January 17, 2017

Hands On With Nintendo Switch

Nintendo are kicking off their Switch push with a lot of force, multiple events around the world, after a global livestream that detailed the console, ahead of a release on March 3rd, which is right now 44 days away, they are going in big, but is it enough?

Nintendo Australia were kind enough to invite me to an event over the weekend where I got to play a range of games on the Switch from ported classics like Mario Kart 8 Deluxe to all new titles like ARMS, there was a good selection of games there, but more importantly, it was my chance to go hands on with the Switch in its range of play modes. The three that Nintendo are promoting are TV mode, Handheld mode and Tabletop mode, which all let you play the games as you want, depending on your personal set up.

TV mode is the one that will work with console players the easiest, as you simply drop the Switch into the dock and then the image switches to your connected screen. While the swap from TV to Switch screen is instant, there is a delay going back and that is purely based on the tv acquiring the signal, so your mileage will vary there. Once in TV mode however, the Switch just fades to the background and you can just kick back with the Pro Controller. Speaking of that controller, it is really comfy to hold and likely to be my preferred way to play games when playing on the Switch, it really blends the Wii U Pro Controller and the Xbox 360 controller together and it just fits right.

When you are not using the Switch in the dock, you can use it in Handheld mode, with the JoyCon attached to the side, which is how you might see it used a lot in promotional shots. This mode really sells you on the unit, it is light, not iPhone light as it does contain some serious tech inside, but it is still light. Across the top of the Switch you will notice a fan exhaust port, for the heat to be dispersed through and while it does make a little noise, enough to be heard in a busy hall, once the Switch was using the inbuilt speakers, I never noticed it, so that is a plus.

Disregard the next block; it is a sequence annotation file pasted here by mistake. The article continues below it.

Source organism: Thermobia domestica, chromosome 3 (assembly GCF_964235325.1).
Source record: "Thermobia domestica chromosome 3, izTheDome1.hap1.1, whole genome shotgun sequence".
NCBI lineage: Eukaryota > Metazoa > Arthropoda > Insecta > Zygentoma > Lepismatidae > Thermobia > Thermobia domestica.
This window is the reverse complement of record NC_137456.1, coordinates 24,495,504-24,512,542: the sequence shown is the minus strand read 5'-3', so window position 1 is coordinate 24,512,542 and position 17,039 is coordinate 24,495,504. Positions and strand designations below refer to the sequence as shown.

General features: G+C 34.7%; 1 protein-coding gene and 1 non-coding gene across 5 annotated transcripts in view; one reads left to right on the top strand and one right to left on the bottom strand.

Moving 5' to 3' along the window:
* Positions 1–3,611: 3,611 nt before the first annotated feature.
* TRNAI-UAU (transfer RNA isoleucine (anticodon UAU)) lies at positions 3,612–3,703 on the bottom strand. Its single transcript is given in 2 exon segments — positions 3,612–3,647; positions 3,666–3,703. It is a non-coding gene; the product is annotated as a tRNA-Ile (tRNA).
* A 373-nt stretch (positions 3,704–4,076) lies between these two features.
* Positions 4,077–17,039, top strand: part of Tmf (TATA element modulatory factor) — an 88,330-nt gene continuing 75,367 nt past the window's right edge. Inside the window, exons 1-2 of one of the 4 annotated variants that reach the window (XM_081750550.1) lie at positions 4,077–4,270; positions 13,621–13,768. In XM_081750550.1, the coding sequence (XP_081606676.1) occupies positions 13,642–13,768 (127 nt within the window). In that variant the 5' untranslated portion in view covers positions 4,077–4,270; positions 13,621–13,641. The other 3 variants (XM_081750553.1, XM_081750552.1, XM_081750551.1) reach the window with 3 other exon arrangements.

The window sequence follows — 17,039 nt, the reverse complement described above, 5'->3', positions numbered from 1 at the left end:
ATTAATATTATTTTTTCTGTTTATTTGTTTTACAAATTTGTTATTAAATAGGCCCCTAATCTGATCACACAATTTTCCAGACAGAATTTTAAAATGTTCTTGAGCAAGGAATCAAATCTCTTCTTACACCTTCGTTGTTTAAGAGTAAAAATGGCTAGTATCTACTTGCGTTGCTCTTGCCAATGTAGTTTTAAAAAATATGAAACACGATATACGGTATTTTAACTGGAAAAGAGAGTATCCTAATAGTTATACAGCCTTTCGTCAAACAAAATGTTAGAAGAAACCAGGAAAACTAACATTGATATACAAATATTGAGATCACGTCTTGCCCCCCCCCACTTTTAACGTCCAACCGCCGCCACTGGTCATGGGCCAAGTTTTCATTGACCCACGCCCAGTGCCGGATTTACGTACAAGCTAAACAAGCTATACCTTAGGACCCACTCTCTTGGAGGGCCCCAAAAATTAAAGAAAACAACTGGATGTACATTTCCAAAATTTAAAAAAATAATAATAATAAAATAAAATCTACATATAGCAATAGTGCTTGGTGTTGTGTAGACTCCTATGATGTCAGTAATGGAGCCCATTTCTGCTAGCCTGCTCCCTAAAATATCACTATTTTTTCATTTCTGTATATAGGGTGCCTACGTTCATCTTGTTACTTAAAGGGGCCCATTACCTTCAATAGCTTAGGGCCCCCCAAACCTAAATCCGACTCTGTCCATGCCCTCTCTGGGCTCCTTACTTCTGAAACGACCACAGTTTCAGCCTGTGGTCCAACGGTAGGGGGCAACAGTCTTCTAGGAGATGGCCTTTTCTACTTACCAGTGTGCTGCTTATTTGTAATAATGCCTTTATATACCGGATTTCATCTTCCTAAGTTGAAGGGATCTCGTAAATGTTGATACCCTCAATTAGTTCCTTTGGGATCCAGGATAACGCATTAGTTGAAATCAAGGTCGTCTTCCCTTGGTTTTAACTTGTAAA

Tabletop mode is where you take the JoyCon off the Switch and flip out the kickstand and share the game with a friend, or maybe relax on a plane or such. My issue with this is not when playing solo, because the screen size works well for it still, but when you go split screen, you are cutting about half of your real estate out, and then standing shoulder to shoulder with someone else, to play a game. While I can see it being a quirky thing the Switch can do, I honestly doubt it will take off, I mean you can just leave the Switch in the dock and use your main TV for the same effect.

Sadly, the units at the show were all tethered to their respective stations with giant cables, for power and security, so its hard to judge how it will last long term, the battery life that is, but even at 5 hours, which is a nice number, the Switch should be able to survive your long gaming sessions. As I left the Switch event, my mind kept placing the Switch in various scenarios, I travel a bit, so flights will be more entertaining, at home placing the Switch in the dock and kicking back and enjoying whatever game I am playing will be a treat, but more than that, I think the appeal is that I won’t be tethered to any TV screen. Of course, Tabletop mode is the outlier right now, so we shall see how that works in the future.

Right now, the only thing impacting the potential of the Switch is Nintendo, that price point is not right, the lack of defined online features, virtual console support and overpriced accessories are making a steep uphill battle that could be avoided. For now though, we play the waiting game and we will see how Switch goes on March 3rd

Share this:

Back To Top
Copyright © 2014 Maxi-Geek. Designed by OddThemes